Ardipithecus ramidus a common ancestor between humans and great apes?

  • October 08, 2009

Seventeen years ago, in 1992, in the Middle Awash River Valley in Ethiopia, the first fossils of a new hominid species – a 4.4-million-year-old Ardipithecus ramidus – were found. Nearly two decades later, after hundreds of hours of research, and now with more than 100 specimens represented in the fossil record, the researchers studying the species claim it’s the closest yet discovered to a “common ancestor” between hominids, to which group humans belong, and the great apes, such as chimpanzees and orangutans.

This exciting claim and many other details about Ardipithecus ramidus, are revealed in a special series of 11 articles published in the October 2 2009 edition of the prestigious journal Science. The articles are written by a diverse international team.

The authors argue that Ardipithecus ramidus is older and more primitive – yet is still clearly a hominid rather than an ape – than the genus Australopithecus, which the Cradle of Humankind in South Africa is renowned for, along with sites in East Africa.“Mrs Ples”and “Little Foot” – both famous fossils from Sterkfontein Caves in the Cradle of Humankind, belong to the genus Australopithecus. They estimate that Ardipithecus ramidus lived from approximately 6-million years ago to 4-million years ago, while Australopithecus lived from about 4-million years ago to about 1-million years ago. The genus Homo lived from approximately 2.5-million years ago (thus coinciding for some time with Australopithecus), to the present, with humans, Homo sapiens, the sole surviving hominid species.

“This species [Ardipithecus ramidus], substantially more primitive than Australopithecus, resolves many uncertainties about early human evolution, including the nature of the last common ancestor that we shared with the line leading to living chimpanzees and bonobos,” says one of the Science papers, titled Ardipithecus ramidus and the Paleobiology of Early Hominids.

“Our last common ancestor was neither human nor a chimpanzee, it was something entirely different,” says a lead scientist in the project, Professor Tim White from the University of California, Berkeley, in an accompanying Science video interview titled, The Analysis of Ardipithecus ramidus—One of the Earliest Known Hominids.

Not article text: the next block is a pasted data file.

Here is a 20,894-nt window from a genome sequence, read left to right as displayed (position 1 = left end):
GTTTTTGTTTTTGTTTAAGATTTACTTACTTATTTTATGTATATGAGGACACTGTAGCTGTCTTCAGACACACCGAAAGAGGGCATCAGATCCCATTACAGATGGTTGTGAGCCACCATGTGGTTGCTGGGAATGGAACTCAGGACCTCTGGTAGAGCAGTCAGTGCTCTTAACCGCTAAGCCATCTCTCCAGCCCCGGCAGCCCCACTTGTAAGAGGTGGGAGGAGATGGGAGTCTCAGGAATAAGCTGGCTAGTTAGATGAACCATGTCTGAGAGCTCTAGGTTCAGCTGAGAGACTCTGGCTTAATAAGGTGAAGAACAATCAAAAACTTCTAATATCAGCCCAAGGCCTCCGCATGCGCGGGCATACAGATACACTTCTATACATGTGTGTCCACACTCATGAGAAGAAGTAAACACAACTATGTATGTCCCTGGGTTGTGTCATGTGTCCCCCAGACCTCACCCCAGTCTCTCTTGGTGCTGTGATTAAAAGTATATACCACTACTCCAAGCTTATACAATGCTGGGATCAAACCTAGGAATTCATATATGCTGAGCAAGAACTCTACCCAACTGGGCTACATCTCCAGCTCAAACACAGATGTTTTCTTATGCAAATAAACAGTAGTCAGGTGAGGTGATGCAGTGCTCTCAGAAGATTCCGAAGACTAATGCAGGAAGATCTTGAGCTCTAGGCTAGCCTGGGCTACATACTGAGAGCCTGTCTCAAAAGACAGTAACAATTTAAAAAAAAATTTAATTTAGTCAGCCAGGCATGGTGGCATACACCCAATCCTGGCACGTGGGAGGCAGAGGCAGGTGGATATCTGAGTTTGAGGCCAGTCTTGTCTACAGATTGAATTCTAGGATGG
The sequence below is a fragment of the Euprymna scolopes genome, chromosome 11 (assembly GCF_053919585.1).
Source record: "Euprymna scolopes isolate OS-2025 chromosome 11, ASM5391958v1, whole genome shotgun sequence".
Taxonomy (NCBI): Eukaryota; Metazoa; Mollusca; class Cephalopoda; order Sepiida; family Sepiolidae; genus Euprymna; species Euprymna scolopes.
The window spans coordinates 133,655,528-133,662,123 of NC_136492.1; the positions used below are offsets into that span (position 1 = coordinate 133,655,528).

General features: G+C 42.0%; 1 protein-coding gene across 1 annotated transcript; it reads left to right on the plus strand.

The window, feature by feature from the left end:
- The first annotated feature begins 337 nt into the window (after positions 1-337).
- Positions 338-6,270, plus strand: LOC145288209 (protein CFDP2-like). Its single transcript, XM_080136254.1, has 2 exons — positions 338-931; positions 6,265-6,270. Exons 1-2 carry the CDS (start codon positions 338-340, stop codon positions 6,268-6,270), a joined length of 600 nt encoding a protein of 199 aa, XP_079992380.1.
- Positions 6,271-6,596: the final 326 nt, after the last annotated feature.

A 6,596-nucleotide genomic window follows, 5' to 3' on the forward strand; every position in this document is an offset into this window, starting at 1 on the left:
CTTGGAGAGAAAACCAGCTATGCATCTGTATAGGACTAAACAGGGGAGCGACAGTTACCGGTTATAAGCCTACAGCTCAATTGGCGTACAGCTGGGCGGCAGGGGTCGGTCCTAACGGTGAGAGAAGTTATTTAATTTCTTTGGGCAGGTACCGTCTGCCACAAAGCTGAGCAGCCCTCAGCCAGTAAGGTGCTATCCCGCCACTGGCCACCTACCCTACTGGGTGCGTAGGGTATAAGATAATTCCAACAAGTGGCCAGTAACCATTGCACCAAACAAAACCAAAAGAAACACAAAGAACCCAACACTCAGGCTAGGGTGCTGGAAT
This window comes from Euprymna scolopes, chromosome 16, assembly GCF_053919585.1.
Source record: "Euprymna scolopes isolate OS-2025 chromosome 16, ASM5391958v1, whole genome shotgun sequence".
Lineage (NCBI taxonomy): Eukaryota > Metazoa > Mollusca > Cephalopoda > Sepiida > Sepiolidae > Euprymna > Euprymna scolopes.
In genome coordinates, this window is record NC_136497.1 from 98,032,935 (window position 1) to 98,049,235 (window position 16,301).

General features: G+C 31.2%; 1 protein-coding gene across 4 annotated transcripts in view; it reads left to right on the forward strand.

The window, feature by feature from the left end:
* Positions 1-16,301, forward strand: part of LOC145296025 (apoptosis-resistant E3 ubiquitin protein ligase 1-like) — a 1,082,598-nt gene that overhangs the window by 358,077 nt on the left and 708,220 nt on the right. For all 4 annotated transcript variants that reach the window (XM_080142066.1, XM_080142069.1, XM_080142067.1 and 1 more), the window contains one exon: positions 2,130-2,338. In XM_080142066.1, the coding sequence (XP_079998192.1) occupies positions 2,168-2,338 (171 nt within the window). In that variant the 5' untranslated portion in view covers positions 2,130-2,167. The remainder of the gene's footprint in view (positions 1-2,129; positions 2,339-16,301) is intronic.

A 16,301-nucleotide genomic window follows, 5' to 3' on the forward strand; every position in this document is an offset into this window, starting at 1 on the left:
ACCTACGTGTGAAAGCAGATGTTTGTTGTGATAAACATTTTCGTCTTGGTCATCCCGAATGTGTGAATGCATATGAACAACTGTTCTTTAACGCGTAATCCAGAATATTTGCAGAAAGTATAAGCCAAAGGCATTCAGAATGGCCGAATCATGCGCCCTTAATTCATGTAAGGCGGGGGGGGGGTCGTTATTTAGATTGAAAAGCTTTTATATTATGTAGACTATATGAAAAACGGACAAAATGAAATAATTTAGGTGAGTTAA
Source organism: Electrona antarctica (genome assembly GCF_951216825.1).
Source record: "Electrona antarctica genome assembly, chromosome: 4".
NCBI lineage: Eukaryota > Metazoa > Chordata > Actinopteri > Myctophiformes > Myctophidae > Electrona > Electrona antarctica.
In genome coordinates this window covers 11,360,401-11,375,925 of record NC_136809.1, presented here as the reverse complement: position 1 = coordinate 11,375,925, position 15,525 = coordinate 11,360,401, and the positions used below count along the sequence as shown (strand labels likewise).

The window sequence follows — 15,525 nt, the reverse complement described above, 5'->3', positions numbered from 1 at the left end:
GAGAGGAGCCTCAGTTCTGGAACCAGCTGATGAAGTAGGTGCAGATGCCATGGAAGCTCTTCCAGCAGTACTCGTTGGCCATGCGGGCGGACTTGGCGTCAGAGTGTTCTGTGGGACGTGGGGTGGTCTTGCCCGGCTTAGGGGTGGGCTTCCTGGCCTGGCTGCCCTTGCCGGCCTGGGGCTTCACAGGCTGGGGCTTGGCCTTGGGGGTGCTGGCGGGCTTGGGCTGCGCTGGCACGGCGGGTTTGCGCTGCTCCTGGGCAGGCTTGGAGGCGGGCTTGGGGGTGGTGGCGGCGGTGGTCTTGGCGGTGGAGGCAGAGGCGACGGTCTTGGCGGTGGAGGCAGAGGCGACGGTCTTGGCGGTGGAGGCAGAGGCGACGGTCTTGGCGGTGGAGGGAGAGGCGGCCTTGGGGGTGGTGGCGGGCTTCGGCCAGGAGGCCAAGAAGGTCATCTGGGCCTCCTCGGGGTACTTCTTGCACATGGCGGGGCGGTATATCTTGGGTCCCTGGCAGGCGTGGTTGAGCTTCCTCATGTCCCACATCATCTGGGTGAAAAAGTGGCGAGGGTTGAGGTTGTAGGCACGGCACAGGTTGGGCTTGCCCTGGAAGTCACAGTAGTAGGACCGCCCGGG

A partial skeleton of Ardipithecus ramidus, nicknamed “Ardi”, provides much of the basis for these claims. Analysis of her skeleton has revealed that the 1.2m (4ft)-tall hominid, weighing about 50kg (110lb), walked upright, and possessed characteristics linked with Australopithecus, the hominid genus that followed her.

“The partial skeleton ARA-VP-6/500 is identified as female based on probability assessments of canine size (its canines are among the smallest of those of 21 available individuals). This interpretation is corroborated by its small endo- and exocranial size, as well as its superoinferiorly thin supraorbital torus,” says White in the Science paper.

Skeletons are vital to the study of palaeoanthropology as they give scientists insight into things like the stature and limb proportions that the hominid might have had. Ardi’s feet, for example, show that she had an opposable large toe, which stabilised her walking pattern. “This is the first time we’ve ever seen this in a fossil hominid,” says White.

Ardi’s hands also support the theory that she walked upright according to Science correspondent Ann Gibbons in the Ardipithecus ramidus video. “If you’re knuckle-walking, you need to have very stiff wrists and fingers that can handle all that weight,” says Gibbons, adding that Ardi’s remains show a much more flexible wrist and hands, meaning she did not use them in walking.

The discovery of Ardi also challenges the traditional viewpoint that hominids arose out of the grassy savannah. About 6000 specimens of animals, from elephants to small rodents, have been discovered at the site in Ethiopia. There is also evidence of fossil wood and seeds, millipedes, birds and many other small mammals. “All these very sensitive environmental indicators build up to a picture of a woodland habitat, very different from what it is today,” says White.

According to White, the biggest lesson that we can learn from Ardipithecus ramidus is that we can’t take what we know now to be a modern day chimp or gorilla and use it as a representative for the last common ancestor to modern humans. “What we’re seeing [in Ardi] is something we couldn’t have predicted from a modern human or chimpanzee,” he says.

To read more about the discovery, please click here.

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